I had such fun on that panel with you guys! And it was so inspiring to hear what both you and Jennifer had to say—especially about the need for introspection and uncomfortable conversations and inclusivity. Feminism needs to be intersectional to be truly effective in building a world where demography is not destiny.
One thing I absolutely love about some of what I’m seeing in young adult literature is young women who are unapologetic about who they are and what they want. That doesn’t mean that they’re not flawed, as are we all. It doesn’t mean they’re not searching. It doesn’t mean they’re not facing obstacles and challenges. It means that they are beginning to understand the importance of their own agency in their lives and their value in the world as individuals and know their full potential. It means they are forming their politics and speaking their truths.
I also think we are seeing that boys in YA can be feminists, too. That they are stumbling and learning and figuring out their role in the patriarchy. The idea that women’s right are human rights and that we should be treated equally is not and should not be a radical notion.
It is absolutely necessary for all of us who talk to and engage with young readers—any readers really—to open a conversation about feminism, even beginning with defining the word and talking about why the word itself isn’t pejorative, but empowering and universal and necessary. We are living in a time where we’ve heard the President speak of women in terribly demeaning terms, even bragging about sexual assault. We’ve seen brave women come forward and speak about the sexual harassment and abuse they’ve suffered, about the code of silence and wall of protection that allows men to face little to no consequences for their actions. I’ve seen lots of men shocked that such things could happen in the workplace, but I haven’t met a woman yet who is surprised because we seen it; we’ve experienced it. We live in a world of inherent inequities and the only way we can begin to dismantle the power structure that allows them, is to have some uncomfortable conversations. Lean into the discomfort and open those necessary dialogues about sexism and misogyny and racism and how those intersect and about how feminism isn’t merely a word to be discussed, but a way to live your life.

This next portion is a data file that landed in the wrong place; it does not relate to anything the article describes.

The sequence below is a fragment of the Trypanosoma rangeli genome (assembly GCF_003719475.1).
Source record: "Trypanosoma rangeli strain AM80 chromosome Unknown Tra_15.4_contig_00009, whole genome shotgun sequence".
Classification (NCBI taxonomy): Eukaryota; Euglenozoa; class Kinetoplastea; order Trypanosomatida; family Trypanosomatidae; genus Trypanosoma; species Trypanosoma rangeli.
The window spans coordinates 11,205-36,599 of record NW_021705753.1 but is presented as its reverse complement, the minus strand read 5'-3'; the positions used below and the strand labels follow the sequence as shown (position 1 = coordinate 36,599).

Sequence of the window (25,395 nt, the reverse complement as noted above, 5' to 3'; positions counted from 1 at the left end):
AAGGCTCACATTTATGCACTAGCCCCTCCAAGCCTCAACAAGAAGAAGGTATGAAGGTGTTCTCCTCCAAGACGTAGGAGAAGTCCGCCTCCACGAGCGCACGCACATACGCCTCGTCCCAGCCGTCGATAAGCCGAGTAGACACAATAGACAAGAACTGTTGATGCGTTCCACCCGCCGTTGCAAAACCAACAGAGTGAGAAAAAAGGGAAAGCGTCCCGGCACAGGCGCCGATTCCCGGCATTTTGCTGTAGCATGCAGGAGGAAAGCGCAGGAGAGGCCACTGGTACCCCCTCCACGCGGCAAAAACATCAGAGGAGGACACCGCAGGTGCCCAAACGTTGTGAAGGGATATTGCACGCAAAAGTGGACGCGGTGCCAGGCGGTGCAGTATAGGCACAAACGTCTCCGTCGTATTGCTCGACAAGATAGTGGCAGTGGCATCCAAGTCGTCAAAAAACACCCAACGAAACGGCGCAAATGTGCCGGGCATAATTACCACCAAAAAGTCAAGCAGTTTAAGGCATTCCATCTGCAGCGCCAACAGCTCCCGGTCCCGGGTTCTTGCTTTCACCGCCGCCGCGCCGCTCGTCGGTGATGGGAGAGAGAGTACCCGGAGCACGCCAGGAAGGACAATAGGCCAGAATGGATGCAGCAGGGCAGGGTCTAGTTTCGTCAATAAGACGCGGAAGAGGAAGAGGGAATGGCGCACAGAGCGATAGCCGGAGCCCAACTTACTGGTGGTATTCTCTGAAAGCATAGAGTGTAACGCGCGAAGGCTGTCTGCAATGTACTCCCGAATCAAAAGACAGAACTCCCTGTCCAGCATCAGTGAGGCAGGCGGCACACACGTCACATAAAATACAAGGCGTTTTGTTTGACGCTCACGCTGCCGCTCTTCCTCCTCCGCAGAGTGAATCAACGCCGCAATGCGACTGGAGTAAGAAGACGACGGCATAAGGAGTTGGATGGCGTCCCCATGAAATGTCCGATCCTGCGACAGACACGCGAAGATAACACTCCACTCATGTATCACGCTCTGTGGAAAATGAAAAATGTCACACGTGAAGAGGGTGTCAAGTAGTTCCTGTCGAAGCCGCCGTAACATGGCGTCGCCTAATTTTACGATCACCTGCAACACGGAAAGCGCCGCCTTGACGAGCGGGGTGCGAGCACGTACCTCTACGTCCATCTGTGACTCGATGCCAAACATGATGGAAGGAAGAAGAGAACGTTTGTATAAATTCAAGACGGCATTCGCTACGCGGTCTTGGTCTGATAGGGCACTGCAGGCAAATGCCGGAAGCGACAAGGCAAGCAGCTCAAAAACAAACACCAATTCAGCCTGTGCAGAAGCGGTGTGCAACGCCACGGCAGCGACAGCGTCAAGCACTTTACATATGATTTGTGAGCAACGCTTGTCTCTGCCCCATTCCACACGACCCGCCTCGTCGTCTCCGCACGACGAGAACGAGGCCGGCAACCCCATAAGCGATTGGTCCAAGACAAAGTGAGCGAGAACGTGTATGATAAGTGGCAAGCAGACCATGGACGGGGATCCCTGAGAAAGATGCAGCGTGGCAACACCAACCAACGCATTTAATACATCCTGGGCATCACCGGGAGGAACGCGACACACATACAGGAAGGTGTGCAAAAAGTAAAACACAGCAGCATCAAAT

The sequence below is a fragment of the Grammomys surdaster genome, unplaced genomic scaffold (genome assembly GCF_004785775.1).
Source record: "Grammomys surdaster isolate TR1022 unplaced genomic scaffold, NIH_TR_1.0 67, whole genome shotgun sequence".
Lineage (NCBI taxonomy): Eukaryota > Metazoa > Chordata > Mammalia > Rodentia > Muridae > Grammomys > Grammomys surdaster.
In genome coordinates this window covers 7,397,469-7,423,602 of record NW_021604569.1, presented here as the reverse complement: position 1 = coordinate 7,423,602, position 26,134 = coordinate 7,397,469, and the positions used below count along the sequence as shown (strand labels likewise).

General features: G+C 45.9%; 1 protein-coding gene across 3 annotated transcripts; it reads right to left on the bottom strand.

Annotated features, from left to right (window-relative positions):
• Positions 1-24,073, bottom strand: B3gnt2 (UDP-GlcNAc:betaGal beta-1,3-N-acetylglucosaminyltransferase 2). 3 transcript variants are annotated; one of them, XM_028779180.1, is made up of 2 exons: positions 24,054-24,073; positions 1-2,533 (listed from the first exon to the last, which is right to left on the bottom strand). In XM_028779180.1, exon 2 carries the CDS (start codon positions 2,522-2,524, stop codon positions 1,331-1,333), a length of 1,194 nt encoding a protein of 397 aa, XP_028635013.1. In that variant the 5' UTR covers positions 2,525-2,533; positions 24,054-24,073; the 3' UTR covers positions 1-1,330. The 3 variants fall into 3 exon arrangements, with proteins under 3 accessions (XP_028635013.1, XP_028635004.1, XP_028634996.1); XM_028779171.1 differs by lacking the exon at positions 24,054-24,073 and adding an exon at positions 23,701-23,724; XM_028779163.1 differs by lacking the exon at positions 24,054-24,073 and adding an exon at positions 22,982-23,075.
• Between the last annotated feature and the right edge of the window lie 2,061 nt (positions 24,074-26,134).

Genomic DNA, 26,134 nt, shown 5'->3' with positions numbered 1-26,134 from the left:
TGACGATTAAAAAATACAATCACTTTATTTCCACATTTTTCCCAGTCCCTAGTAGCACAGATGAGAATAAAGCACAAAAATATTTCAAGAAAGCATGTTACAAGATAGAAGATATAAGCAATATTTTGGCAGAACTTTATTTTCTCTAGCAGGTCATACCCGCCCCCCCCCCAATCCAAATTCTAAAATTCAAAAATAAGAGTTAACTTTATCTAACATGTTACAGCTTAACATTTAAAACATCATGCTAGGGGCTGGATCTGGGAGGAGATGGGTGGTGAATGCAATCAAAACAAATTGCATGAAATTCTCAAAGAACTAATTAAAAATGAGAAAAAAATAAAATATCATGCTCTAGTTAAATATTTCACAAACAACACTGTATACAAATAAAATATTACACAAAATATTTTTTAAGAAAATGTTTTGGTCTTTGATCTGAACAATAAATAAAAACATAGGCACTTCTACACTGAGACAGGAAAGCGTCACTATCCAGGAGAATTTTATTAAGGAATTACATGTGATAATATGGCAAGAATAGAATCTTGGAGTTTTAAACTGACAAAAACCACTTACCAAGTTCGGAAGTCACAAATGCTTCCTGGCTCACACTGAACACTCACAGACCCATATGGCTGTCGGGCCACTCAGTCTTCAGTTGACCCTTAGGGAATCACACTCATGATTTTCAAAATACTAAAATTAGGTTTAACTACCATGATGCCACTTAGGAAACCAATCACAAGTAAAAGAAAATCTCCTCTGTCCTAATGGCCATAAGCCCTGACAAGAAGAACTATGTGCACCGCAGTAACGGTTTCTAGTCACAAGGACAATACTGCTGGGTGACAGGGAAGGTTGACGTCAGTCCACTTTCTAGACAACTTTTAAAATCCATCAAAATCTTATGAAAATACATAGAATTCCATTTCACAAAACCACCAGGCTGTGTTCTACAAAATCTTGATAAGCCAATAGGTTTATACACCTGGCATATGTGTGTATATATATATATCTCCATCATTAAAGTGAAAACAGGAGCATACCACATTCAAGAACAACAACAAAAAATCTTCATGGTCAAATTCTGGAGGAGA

Who are your favorite authors in your own reading life? Who do you think is doing some of the most interesting, provocative, and creative work in the YA world?
I am consistently stumped by this question. It’s so hard for me to choose!
Recently, I’ve absolutely been loving the writing of Mohsin Hamid. It’s so subtle, almost quiet, then it completely wallops you and he is such a fine craftsmen. He wrote the most moving 2nd person book I’ve ever read..
Young Adult literature is absolutely in a golden age right now.
As far as creative, provocative work goes, the first name that comes to mind is Jason Reynolds who is brilliant and yet somehow ups his game with every subsequent effort. I love that he challenges himself even while he’s challenging us, the readers.
For both lyrical writing, brilliant detail and the kind of historical research my nerdy heart loves, I recommend Heidi Heilig. I will read anything she writes.
THE BELLES by Dhonielle Clayton comes out in February and I was blown away at how she creates this lush, brilliant world and then addresses hard truths about the socio-political costs of beauty and the expectations and unfair double standard women contend with every day.
What I love about Adam Silvera’s writing is the textural emotionality of his words. You can almost feel them. He centers gay men of color and brings them to life with wonderful emotional depth and they totally gut you.
When speaking of lyrical writing with incredible emotional complexity Anna-Marie McLemore’s name always comes to mind. She’s introducing magical realism to a brand new audience. And she’s awesome.
I’m also going to give a shout out to two Muslim-American writers—Aisha Saeed and Sheba Kareem—who wrote some of the first YA books with Muslim rep that I read. I can’t wait for their next books, AMAL UNBOUND and MARIAM SHARMA HITS THE ROAD. Muslims in America are not a monolith and Saeed and Kareem show the wonderful diversity of our community, steering readers away from that myopic single narrative with characters whose unique experiences and depth is rich and wonderful and sometimes heartbreaking.
If there’s one book that you could go back and hand your 12-year-old self, what would it be and why?
THE NAMESAKE by Jhumpa Lahiri. It’s not YA and some of the ideas might have gone over my 12-year-old self’s head, but at that age I was really loving family dramas and there was no family story that I could really see myself in. THE NAMESAKE was probably the first book that I read where I could really feel the struggles the characters felt—trying to find balance in an imbalanced world. Gogol’s struggle to find himself, especially in his younger years would have felt both familiar and validating to me. And also, this might seem like a small detail, but I experienced the same challenges with my name that Gogol did—it would’ve been amazing to have known I wasn’t the only one.
Thanks for hanging out — and a big thank you to Samira — and we’ll see you back here again next week.
–Kelly Jensen, @veronikellymars